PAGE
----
I enjoy sous viding cooking and I tried something new this weekend. I wanted to sous vide a lamb shank. Normally, I put my sous vide ingredients into a re-usable silicone food grade bag. The lamb shank, unfortunately, was too big for this bag. Instead, I had this bag that you could use in oven, rated for temperatures greater than 350 degrees F. It was also waterproof and large enough to hold a small chicken, which easily fit the lamb shank I had.

I dunked the whole bag with the lamb shank and fixings into the water bath and sealed it with some clips. Now, for this enterprise, the recipe called for sous viding the lamb shank for 24 hours, way longer than anything I’ve made with the machine. I was hoping the bag would hold its integrity.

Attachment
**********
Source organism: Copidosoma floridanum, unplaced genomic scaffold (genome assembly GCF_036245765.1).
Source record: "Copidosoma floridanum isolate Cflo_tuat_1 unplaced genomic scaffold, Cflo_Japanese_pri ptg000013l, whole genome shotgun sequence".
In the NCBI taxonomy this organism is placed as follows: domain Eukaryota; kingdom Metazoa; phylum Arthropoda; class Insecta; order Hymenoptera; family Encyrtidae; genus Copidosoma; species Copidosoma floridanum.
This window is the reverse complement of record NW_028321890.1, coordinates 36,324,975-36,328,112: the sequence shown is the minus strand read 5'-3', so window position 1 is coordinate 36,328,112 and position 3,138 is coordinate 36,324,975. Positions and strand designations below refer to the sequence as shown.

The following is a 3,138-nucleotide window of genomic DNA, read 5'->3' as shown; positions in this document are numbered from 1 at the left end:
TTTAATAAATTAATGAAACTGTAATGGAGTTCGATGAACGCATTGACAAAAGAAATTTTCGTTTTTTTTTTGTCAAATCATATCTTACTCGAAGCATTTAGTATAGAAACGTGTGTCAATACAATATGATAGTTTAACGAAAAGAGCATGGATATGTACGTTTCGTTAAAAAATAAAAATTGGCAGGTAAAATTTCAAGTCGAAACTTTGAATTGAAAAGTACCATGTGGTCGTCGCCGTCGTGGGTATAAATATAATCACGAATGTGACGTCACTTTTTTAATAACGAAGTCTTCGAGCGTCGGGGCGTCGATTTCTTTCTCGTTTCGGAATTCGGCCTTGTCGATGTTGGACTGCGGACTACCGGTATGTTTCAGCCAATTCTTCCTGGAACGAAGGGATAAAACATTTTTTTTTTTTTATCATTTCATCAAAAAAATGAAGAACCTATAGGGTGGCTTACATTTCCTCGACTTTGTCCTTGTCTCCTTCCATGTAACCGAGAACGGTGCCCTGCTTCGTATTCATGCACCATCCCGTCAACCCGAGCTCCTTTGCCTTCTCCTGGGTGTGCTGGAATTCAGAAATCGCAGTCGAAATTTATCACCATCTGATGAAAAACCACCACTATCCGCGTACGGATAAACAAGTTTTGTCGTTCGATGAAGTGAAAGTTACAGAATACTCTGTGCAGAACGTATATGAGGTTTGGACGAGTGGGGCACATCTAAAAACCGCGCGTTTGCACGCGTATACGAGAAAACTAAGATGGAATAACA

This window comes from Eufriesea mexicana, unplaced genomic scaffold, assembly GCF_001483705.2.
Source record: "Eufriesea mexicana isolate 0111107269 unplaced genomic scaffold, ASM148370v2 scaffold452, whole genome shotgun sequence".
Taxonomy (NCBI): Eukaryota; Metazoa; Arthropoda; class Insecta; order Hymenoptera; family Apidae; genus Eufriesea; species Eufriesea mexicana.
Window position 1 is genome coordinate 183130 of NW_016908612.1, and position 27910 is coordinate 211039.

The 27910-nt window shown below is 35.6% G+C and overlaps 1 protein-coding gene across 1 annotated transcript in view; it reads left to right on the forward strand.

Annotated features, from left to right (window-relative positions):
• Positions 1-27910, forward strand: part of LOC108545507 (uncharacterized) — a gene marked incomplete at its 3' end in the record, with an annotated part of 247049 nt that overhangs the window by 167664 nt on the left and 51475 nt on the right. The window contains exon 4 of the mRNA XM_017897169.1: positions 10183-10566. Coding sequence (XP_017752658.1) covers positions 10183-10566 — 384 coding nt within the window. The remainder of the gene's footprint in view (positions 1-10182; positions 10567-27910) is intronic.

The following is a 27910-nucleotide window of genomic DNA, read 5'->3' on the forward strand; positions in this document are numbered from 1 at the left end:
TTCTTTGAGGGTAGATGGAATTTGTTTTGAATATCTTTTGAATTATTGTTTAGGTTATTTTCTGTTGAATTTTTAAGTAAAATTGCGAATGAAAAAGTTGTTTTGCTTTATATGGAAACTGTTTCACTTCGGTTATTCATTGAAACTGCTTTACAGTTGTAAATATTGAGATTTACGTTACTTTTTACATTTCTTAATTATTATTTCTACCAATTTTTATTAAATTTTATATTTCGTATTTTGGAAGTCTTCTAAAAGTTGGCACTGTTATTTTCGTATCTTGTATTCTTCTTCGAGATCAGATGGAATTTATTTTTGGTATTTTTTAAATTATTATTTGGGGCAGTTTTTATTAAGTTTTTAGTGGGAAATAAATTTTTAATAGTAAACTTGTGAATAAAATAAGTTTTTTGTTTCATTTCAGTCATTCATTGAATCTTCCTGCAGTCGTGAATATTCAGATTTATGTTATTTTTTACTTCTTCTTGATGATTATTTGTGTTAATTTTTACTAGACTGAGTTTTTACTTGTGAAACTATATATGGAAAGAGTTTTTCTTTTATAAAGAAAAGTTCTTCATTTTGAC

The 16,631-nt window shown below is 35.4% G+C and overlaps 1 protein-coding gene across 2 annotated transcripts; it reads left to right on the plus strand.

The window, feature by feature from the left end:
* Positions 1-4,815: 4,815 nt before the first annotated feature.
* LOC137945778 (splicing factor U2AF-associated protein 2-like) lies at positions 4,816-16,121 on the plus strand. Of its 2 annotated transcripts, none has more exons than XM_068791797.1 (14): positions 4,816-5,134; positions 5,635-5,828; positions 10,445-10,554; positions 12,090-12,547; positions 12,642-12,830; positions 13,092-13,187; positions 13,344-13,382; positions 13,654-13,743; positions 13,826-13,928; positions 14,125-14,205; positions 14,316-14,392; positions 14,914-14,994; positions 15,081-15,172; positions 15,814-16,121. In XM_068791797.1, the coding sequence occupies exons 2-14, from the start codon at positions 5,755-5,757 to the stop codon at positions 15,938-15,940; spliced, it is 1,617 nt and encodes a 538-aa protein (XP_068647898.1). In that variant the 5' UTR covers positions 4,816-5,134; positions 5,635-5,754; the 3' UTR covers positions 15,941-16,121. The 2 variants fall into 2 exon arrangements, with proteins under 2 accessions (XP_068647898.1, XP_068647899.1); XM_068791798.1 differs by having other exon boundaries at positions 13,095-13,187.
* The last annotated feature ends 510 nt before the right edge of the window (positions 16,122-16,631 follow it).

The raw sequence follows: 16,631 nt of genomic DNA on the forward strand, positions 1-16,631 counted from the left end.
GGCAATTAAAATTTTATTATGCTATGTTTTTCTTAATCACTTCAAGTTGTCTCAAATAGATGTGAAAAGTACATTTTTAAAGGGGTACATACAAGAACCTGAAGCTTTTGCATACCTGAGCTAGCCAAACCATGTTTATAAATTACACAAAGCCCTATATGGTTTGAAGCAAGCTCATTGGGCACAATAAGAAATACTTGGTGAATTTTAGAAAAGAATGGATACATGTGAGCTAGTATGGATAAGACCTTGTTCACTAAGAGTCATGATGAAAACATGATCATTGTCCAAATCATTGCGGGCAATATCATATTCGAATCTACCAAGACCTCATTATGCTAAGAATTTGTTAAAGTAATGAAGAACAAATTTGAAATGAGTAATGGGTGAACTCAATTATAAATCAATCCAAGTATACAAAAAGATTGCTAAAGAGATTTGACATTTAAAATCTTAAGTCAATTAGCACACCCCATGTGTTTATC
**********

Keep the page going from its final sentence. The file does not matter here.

I watched it for the first ten minutes and everything seemed fine. An hour later, I returned and I could see oil spots appearing on top of the water bath. I immediately knew the bag had sprung a leak somewhere. I had to take the bag out right away, lest more of the gunk got messed up inside the sous vide machine’s internals.

There was no real way to rescue this operation. I didn’t have anything else to put the lamb shank in. I’m going to buy a larger silicone bag that can fit larger cuts of meats and try again.

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